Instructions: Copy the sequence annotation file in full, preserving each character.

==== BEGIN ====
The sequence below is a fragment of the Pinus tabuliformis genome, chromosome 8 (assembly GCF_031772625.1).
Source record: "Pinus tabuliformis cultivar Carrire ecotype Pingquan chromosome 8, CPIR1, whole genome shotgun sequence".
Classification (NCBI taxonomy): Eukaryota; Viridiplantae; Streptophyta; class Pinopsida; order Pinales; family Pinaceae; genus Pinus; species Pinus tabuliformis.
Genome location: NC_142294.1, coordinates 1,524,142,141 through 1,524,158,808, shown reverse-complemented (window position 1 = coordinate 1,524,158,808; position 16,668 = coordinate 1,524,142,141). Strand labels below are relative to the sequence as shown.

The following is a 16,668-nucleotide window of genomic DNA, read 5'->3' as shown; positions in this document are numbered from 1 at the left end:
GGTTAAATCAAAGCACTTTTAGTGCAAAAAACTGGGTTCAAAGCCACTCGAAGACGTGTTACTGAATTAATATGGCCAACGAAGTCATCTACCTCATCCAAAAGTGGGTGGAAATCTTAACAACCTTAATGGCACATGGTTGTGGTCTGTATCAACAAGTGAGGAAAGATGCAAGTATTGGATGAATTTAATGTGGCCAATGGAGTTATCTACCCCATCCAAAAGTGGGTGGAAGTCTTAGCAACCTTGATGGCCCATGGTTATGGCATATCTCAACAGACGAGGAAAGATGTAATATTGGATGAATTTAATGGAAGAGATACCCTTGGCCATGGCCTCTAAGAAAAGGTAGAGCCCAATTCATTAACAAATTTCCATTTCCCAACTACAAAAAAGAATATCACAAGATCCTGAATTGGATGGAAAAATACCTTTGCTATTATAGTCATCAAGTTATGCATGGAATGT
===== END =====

The sequence below is a fragment of the Pinus tabuliformis genome, chromosome 8 (assembly GCF_031772625.1).
Source record: "Pinus tabuliformis cultivar Carrire ecotype Pingquan chromosome 8, CPIR1, whole genome shotgun sequence".
Classification (NCBI taxonomy): Eukaryota; Viridiplantae; Streptophyta; class Pinopsida; order Pinales; family Pinaceae; genus Pinus; species Pinus tabuliformis.
Genome location: NC_142294.1, coordinates 1,524,142,141 through 1,524,158,808, shown reverse-complemented (window position 1 = coordinate 1,524,158,808; position 16,668 = coordinate 1,524,142,141). Strand labels below are relative to the sequence as shown.

The following is a 16,668-nucleotide window of genomic DNA, read 5'->3' as shown; positions in this document are numbered from 1 at the left end:
GGTTAAATCAAAGCACTTTTAGTGCAAAAAACTGGGTTCAAAGCCACTCGAAGACGTGTTACTGAATTAATATGGCCAACGAAGTCATCTACCTCATCCAAAAGTGGGTGGAAATCTTAACAACCTTAATGGCACATGGTTGTGGTCTGTATCAACAAGTGAGGAAAGATGCAAGTATTGGATGAATTTAATGTGGCCAATGGAGTTATCTACCCCATCCAAAAGTGGGTGGAAGTCTTAGCAACCTTGATGGCCCATGGTTATGGCATATCTCAACAGACGAGGAAAGATGTAATATTGGATGAATTTAATGGAAGAGATACCCTTGGCCATGGCCTCTAAGAAAAGGTAGAGCCCAATTCATTAACAAATTTCCATTTCCCAACTACAAAAAAGAATATCACAAGATCCTGAATTGGATGGAAAAATACCTTTGCTATTATAGTCATCAAGTTATGCATGGAATGT